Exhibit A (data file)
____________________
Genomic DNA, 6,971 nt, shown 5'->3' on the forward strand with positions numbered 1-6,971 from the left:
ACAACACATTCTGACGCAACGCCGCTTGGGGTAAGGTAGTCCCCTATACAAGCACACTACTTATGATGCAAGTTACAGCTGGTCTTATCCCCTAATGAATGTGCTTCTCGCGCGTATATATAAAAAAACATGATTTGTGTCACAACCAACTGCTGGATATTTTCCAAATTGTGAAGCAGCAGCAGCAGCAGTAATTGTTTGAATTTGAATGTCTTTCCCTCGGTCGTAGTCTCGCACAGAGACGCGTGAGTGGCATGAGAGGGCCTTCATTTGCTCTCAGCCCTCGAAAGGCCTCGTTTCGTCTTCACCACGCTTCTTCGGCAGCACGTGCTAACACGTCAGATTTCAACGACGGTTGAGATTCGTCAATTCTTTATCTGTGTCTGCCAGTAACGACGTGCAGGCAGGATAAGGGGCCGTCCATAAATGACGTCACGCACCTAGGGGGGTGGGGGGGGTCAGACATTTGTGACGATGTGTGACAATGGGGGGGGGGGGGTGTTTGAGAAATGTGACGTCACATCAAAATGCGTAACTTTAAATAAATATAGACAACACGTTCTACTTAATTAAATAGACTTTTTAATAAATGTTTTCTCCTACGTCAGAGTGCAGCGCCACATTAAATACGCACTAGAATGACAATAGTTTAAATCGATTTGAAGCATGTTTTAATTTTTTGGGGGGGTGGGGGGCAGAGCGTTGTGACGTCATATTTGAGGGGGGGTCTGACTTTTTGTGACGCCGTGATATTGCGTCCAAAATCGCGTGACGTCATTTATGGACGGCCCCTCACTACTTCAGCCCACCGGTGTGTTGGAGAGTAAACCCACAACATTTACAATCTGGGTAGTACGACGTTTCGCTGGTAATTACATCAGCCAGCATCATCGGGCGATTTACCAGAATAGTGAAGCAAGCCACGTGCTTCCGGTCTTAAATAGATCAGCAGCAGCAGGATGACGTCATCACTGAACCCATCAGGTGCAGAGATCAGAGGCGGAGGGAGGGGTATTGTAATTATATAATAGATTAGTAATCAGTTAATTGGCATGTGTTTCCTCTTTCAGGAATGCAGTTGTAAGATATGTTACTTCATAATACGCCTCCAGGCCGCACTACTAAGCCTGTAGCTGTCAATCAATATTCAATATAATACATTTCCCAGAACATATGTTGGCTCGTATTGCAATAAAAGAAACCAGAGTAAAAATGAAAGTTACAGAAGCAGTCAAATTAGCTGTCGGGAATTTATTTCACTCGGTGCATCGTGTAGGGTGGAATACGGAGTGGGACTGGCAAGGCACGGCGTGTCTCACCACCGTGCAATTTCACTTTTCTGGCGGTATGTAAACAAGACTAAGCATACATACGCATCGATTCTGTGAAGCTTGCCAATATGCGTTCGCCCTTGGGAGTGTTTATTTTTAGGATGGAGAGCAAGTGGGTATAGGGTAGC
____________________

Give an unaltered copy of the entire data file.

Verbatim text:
Genomic DNA, 6,971 nt, shown 5'->3' on the forward strand with positions numbered 1-6,971 from the left:
ACAACACATTCTGACGCAACGCCGCTTGGGGTAAGGTAGTCCCCTATACAAGCACACTACTTATGATGCAAGTTACAGCTGGTCTTATCCCCTAATGAATGTGCTTCTCGCGCGTATATATAAAAAAACATGATTTGTGTCACAACCAACTGCTGGATATTTTCCAAATTGTGAAGCAGCAGCAGCAGCAGTAATTGTTTGAATTTGAATGTCTTTCCCTCGGTCGTAGTCTCGCACAGAGACGCGTGAGTGGCATGAGAGGGCCTTCATTTGCTCTCAGCCCTCGAAAGGCCTCGTTTCGTCTTCACCACGCTTCTTCGGCAGCACGTGCTAACACGTCAGATTTCAACGACGGTTGAGATTCGTCAATTCTTTATCTGTGTCTGCCAGTAACGACGTGCAGGCAGGATAAGGGGCCGTCCATAAATGACGTCACGCACCTAGGGGGGTGGGGGGGGTCAGACATTTGTGACGATGTGTGACAATGGGGGGGGGGGGGTGTTTGAGAAATGTGACGTCACATCAAAATGCGTAACTTTAAATAAATATAGACAACACGTTCTACTTAATTAAATAGACTTTTTAATAAATGTTTTCTCCTACGTCAGAGTGCAGCGCCACATTAAATACGCACTAGAATGACAATAGTTTAAATCGATTTGAAGCATGTTTTAATTTTTTGGGGGGGTGGGGGGCAGAGCGTTGTGACGTCATATTTGAGGGGGGGTCTGACTTTTTGTGACGCCGTGATATTGCGTCCAAAATCGCGTGACGTCATTTATGGACGGCCCCTCACTACTTCAGCCCACCGGTGTGTTGGAGAGTAAACCCACAACATTTACAATCTGGGTAGTACGACGTTTCGCTGGTAATTACATCAGCCAGCATCATCGGGCGATTTACCAGAATAGTGAAGCAAGCCACGTGCTTCCGGTCTTAAATAGATCAGCAGCAGCAGGATGACGTCATCACTGAACCCATCAGGTGCAGAGATCAGAGGCGGAGGGAGGGGTATTGTAATTATATAATAGATTAGTAATCAGTTAATTGGCATGTGTTTCCTCTTTCAGGAATGCAGTTGTAAGATATGTTACTTCATAATACGCCTCCAGGCCGCACTACTAAGCCTGTAGCTGTCAATCAATATTCAATATAATACATTTCCCAGAACATATGTTGGCTCGTATTGCAATAAAAGAAACCAGAGTAAAAATGAAAGTTACAGAAGCAGTCAAATTAGCTGTCGGGAATTTATTTCACTCGGTGCATCGTGTAGGGTGGAATACGGAGTGGGACTGGCAAGGCACGGCGTGTCTCACCACCGTGCAATTTCACTTTTCTGGCGGTATGTAAACAAGACTAAGCATACATACGCATCGATTCTGTGAAGCTTGCCAATATGCGTTCGCCCTTGGGAGTGTTTATTTTTAGGATGGAGAGCAAGTGGGTATAGGGTAGC